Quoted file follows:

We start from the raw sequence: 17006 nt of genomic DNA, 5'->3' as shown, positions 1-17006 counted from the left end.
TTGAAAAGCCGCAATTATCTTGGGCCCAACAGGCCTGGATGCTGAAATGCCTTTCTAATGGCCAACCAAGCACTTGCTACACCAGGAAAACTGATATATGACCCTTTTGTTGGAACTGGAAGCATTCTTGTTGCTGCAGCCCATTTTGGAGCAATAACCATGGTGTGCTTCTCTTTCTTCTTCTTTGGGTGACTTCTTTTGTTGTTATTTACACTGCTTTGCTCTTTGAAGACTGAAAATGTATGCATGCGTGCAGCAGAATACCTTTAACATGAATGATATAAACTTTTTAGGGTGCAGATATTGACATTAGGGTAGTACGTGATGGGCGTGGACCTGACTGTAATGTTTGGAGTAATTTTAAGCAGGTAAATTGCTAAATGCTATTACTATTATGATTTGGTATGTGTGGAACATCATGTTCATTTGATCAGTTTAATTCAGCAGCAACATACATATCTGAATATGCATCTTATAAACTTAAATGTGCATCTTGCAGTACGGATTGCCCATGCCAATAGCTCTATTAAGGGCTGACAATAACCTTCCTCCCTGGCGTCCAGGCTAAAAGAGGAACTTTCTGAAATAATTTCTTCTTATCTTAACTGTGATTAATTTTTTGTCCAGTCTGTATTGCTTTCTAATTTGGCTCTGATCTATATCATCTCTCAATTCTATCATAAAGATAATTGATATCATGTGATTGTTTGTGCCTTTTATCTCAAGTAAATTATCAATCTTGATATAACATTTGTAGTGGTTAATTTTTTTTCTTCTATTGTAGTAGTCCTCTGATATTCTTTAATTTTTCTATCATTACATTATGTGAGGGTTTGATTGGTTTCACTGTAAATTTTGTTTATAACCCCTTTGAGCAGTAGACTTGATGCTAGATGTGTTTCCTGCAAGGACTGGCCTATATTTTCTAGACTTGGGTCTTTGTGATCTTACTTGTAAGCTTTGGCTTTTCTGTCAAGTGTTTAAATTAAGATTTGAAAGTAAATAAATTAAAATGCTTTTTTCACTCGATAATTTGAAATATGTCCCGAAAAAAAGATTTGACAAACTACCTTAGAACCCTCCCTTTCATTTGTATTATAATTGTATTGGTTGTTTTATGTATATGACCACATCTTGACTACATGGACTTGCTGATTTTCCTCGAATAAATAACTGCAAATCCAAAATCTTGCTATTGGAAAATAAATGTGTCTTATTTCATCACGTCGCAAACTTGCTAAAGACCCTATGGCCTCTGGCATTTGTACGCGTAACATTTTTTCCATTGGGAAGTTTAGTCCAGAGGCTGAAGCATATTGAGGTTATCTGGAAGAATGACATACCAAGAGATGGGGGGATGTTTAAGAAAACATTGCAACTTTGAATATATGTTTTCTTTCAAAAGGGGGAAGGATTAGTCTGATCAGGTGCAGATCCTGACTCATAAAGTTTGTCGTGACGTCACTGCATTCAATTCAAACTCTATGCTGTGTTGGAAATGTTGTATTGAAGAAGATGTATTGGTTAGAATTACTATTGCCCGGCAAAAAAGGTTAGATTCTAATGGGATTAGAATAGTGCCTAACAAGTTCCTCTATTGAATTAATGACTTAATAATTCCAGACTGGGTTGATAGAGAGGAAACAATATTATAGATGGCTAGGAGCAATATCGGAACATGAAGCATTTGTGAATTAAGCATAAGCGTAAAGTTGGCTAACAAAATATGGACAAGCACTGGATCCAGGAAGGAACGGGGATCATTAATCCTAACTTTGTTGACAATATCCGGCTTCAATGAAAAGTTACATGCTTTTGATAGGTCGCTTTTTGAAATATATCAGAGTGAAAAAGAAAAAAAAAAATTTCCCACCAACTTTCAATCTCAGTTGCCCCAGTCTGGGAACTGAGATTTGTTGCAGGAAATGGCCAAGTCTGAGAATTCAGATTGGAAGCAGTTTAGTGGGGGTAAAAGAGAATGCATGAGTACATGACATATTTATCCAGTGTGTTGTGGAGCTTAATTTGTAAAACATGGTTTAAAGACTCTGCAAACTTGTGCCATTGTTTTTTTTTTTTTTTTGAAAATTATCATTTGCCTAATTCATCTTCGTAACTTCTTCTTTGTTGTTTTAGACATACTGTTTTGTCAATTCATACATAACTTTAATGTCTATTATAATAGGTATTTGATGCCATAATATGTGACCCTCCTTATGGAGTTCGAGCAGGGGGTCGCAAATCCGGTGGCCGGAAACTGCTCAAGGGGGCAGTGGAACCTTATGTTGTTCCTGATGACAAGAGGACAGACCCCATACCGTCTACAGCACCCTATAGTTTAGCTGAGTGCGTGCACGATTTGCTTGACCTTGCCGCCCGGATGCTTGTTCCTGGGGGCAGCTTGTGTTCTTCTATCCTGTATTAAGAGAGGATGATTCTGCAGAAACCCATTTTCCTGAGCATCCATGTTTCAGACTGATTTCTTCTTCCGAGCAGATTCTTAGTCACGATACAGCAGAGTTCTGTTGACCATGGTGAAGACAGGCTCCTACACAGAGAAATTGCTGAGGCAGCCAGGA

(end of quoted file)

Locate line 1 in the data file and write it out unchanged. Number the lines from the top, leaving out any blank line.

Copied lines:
We start from the raw sequence: 17006 nt of genomic DNA, 5'->3' as shown, positions 1-17006 counted from the left end.